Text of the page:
Moses Fleetwood Walker was a catcher who played for the Toledo Blue Stockings in the 1880s.
COLUMBUS — History credits Jackie Robinson as the first African-American to break through the “color barrier” of major league baseball.
But that color barrier was erected after — and perhaps because of — the man believed to have been the first black man to play under contract in the majors more than half a century before Mr. Robinson took to the field — Toledo Blue Stockings catcher Moses Fleetwood “Fleet” Walker.
Mr. Walker is largely forgotten today, a timeline credit and photo in an exhibit at the National Baseball Hall of Fame and Museum in Cooperstown, N.Y., compared with huge displays honoring Mr. Robinson. But Mr. Walker may get some due through a bill just introduced in the Ohio House.
House Bill 436 would designate Oct. 7, his birthday, as Moses Fleetwood Walker Day each year in Ohio.
“Justice is slow, but justice still happens anyhow,” said Craig Brown, the adjunct lecturer at Kent State University and Stark State College whose American politics class led to the effort to have Mr. Walker recognized in state law.
Born in Mount Pleasant near Steubenville in 1856, Mr. Walker played baseball first for Oberlin College and then the University of Michigan before signing with a new minor league team in Toledo called the Blue Stockings.
When that team joined the American Association, a precursor to the American League, in 1884, the team’s sole season in the big leagues also represented Mr. Walker’s controversial sole season behind the plate in a major-league uniform, enduring the pain of catching bare-handed.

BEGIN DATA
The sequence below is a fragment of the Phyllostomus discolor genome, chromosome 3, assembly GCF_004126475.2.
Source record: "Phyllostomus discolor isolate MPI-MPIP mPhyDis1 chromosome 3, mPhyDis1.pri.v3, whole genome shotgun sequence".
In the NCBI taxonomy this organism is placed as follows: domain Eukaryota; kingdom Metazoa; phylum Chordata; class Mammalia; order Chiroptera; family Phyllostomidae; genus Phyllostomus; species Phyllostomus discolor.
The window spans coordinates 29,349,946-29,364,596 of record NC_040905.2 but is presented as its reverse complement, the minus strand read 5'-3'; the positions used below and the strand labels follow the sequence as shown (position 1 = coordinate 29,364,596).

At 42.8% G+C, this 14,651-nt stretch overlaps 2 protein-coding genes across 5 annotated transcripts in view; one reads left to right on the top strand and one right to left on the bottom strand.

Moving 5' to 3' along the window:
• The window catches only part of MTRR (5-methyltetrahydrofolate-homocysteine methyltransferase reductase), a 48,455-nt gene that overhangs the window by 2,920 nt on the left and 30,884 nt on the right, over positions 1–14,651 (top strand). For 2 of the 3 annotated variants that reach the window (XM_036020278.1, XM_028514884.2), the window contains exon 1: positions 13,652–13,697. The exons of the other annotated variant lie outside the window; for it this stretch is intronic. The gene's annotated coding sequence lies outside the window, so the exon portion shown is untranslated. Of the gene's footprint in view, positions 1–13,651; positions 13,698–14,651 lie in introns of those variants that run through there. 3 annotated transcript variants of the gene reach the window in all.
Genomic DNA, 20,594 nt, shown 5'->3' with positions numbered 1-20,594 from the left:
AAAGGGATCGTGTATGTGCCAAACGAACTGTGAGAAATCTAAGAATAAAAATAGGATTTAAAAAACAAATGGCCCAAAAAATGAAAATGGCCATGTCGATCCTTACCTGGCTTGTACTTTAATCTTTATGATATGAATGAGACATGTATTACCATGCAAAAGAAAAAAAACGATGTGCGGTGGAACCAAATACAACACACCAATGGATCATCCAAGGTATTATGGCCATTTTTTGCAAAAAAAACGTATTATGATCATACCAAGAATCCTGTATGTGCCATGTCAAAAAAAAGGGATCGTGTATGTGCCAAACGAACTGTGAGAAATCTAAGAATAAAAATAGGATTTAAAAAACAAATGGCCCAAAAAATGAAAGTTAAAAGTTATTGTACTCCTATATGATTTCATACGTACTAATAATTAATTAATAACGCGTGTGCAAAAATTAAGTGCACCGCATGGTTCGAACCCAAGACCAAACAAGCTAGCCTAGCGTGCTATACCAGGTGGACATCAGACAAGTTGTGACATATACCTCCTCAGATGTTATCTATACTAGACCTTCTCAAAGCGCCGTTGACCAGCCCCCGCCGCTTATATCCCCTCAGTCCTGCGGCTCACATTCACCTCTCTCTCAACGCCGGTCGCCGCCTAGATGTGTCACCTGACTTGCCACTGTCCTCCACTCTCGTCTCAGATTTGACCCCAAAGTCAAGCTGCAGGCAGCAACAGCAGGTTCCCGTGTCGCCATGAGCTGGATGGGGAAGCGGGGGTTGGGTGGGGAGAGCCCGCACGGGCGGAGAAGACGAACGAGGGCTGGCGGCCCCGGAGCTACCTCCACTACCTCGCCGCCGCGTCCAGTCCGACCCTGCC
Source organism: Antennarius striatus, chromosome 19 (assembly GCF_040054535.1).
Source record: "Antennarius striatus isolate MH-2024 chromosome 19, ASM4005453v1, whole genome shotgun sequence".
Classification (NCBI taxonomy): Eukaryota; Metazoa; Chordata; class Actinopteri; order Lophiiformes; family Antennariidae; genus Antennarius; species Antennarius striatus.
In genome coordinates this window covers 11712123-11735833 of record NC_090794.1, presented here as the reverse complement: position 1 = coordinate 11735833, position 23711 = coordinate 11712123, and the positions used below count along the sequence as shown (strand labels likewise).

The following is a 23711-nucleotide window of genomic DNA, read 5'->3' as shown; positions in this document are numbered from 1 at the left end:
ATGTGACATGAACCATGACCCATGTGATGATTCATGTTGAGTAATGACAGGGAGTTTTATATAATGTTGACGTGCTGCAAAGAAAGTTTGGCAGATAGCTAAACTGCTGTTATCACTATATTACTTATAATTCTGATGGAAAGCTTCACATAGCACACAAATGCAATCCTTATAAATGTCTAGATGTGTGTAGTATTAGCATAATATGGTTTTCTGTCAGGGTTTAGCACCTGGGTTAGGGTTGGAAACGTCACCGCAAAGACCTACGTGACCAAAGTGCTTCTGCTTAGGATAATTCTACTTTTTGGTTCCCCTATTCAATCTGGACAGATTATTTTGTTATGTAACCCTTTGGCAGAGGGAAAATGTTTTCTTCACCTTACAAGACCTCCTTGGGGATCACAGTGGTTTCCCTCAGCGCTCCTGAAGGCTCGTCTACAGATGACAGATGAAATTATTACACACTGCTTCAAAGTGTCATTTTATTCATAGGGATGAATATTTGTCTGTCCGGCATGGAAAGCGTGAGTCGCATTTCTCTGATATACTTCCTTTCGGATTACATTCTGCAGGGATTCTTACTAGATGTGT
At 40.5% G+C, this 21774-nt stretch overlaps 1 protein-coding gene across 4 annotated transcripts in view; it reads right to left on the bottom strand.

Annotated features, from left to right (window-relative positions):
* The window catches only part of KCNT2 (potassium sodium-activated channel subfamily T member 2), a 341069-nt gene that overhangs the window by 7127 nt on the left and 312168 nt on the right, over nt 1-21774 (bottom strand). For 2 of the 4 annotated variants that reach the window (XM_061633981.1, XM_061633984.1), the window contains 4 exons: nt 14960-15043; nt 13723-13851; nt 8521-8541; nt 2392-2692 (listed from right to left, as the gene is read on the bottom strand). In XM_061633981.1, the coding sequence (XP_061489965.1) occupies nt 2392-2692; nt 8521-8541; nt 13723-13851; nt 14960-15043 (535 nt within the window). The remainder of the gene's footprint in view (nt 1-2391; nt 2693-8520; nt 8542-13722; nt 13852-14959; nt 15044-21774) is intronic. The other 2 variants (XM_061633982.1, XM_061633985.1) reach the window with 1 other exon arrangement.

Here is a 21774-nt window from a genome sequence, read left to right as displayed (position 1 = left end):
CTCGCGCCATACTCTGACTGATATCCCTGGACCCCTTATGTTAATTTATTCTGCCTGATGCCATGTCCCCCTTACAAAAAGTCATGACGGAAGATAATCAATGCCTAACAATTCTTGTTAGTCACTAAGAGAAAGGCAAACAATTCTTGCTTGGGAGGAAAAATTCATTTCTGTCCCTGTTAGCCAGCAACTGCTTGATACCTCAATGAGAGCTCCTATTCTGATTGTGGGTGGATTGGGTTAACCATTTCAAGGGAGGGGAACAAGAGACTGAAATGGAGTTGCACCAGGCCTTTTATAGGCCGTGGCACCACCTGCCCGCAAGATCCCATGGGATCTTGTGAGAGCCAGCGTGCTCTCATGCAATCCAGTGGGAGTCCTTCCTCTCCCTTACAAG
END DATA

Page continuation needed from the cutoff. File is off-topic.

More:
Even Mr. Walker probably didn’t realize at the time that he’d made history.
“When Jackie Robinson came along, there was a clearly defined major league,” said Dave Zang, a professor of sports and American studies at Towson University near Baltimore. His book, Fleet Walker’s Divided Heart: The Life of Baseball’s First Black Major Leaguer, was published in 1995.
“When Walker played, newspapers weren’t referring to the American Association as a major league,” he said. “It was only retroactively that historians saw the American Association as a major league. He became, after the fact, the first black in the major leagues.”
Weldy Walker, Fleet’s brother, soon joined him on the team, playing in the outfield for six games that season.